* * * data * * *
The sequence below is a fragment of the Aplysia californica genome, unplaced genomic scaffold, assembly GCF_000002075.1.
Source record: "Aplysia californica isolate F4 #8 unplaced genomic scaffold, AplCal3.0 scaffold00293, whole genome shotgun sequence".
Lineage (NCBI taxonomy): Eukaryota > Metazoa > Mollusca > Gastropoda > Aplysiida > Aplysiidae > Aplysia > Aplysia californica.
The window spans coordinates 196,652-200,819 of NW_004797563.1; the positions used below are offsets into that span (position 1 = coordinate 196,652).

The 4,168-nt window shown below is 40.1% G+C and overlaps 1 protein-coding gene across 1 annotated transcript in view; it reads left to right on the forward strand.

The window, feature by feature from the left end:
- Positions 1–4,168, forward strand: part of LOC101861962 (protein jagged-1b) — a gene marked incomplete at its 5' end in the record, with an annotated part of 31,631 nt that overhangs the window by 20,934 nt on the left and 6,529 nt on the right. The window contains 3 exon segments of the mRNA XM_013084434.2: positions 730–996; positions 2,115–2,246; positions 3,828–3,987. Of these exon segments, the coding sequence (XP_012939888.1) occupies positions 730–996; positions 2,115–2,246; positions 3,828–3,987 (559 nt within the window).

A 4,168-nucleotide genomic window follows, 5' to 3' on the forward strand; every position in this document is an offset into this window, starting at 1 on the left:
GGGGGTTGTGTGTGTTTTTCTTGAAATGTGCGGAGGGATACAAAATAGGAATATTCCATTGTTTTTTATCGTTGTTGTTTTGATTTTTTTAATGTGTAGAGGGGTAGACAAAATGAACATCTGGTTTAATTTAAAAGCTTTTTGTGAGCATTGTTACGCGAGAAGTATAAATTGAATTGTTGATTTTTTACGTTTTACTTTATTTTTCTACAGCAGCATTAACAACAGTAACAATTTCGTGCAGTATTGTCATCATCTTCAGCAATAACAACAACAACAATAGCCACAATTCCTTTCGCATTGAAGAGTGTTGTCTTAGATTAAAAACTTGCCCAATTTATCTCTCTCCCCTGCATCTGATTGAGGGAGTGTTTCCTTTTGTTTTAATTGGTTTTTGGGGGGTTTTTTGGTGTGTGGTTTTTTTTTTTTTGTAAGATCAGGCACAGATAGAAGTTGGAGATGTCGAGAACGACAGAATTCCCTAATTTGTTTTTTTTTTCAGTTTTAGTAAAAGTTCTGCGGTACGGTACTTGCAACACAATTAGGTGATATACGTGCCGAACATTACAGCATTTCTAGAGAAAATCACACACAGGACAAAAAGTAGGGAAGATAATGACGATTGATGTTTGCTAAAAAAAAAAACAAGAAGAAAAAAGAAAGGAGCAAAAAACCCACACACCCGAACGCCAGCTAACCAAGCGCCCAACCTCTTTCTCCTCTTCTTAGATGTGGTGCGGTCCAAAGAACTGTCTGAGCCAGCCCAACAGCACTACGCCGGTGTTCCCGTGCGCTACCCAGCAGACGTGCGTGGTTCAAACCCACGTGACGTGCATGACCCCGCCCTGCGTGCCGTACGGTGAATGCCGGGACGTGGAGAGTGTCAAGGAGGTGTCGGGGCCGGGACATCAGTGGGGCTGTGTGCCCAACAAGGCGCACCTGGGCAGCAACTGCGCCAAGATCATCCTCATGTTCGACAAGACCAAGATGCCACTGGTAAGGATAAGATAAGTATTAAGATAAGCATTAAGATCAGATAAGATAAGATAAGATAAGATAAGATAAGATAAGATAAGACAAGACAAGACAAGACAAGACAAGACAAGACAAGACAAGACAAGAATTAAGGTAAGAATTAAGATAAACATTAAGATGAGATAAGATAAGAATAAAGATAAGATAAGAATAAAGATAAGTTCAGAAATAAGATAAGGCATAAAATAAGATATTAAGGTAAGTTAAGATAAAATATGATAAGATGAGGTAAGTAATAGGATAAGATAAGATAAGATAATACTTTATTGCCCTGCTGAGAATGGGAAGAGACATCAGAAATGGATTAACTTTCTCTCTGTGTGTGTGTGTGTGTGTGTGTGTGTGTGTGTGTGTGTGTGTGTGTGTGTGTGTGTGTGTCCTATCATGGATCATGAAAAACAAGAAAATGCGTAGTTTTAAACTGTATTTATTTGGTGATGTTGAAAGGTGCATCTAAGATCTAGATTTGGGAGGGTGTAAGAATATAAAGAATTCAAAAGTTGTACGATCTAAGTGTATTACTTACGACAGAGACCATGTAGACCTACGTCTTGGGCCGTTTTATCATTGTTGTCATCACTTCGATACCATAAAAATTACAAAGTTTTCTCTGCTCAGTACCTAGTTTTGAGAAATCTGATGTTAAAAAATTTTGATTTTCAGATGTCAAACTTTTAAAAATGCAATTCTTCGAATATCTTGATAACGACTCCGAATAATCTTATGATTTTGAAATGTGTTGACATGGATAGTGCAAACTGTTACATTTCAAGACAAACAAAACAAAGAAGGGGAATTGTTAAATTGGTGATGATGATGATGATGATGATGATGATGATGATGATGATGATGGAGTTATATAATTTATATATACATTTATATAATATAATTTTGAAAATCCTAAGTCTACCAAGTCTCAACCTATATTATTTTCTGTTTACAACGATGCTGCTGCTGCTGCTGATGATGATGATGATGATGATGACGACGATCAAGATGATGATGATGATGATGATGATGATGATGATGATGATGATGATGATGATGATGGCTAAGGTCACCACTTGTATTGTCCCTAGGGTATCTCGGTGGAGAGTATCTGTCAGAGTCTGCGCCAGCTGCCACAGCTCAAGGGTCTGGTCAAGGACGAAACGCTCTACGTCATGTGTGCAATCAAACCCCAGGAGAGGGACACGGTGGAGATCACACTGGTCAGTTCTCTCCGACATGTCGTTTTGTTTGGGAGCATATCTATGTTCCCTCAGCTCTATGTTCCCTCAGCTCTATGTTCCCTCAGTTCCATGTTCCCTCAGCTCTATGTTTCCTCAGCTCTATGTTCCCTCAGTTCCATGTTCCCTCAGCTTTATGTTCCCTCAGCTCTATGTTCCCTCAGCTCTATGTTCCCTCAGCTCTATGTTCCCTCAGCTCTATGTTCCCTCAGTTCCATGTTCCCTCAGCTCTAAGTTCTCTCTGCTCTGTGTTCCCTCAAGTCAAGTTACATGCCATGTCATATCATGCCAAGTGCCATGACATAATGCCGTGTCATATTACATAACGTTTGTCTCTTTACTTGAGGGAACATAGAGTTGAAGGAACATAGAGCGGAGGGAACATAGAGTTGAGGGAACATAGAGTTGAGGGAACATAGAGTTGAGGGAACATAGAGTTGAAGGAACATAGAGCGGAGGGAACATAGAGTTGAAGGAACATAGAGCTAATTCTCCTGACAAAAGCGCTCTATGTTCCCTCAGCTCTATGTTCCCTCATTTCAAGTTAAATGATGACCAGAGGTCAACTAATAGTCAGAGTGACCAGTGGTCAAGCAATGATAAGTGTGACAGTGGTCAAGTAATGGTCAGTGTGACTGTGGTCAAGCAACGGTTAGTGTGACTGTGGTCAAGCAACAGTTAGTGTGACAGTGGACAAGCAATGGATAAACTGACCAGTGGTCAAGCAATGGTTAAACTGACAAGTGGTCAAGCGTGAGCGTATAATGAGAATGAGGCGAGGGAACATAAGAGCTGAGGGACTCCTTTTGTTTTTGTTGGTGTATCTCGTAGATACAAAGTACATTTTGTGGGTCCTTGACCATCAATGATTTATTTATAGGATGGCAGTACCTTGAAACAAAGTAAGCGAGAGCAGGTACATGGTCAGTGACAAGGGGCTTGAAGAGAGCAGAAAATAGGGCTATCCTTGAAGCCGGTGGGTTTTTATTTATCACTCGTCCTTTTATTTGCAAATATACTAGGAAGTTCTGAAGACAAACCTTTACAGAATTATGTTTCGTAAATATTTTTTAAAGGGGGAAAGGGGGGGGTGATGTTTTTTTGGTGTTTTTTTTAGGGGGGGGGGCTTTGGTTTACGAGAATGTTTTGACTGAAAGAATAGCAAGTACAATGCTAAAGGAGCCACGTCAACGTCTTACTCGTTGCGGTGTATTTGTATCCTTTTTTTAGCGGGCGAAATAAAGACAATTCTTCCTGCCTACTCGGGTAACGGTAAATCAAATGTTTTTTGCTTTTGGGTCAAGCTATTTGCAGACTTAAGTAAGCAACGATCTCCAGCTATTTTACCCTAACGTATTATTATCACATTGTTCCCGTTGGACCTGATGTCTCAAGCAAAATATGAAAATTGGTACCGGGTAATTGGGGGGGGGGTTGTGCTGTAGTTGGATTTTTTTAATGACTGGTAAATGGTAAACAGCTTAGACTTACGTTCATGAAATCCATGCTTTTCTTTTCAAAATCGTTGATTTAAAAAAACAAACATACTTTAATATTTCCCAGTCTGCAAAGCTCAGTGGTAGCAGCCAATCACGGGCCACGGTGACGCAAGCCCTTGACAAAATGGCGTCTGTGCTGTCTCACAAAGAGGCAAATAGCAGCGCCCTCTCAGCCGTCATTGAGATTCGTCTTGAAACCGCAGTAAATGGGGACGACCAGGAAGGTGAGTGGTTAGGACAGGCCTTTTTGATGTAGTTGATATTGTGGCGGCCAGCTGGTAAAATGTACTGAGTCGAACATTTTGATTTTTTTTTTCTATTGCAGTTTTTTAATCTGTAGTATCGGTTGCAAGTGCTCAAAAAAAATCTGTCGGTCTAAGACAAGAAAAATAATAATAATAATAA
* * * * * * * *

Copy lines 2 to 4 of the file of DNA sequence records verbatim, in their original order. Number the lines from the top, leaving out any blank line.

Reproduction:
Source record: "Aplysia californica isolate F4 #8 unplaced genomic scaffold, AplCal3.0 scaffold00293, whole genome shotgun sequence".
Lineage (NCBI taxonomy): Eukaryota > Metazoa > Mollusca > Gastropoda > Aplysiida > Aplysiidae > Aplysia > Aplysia californica.
The window spans coordinates 196,652-200,819 of NW_004797563.1; the positions used below are offsets into that span (position 1 = coordinate 196,652).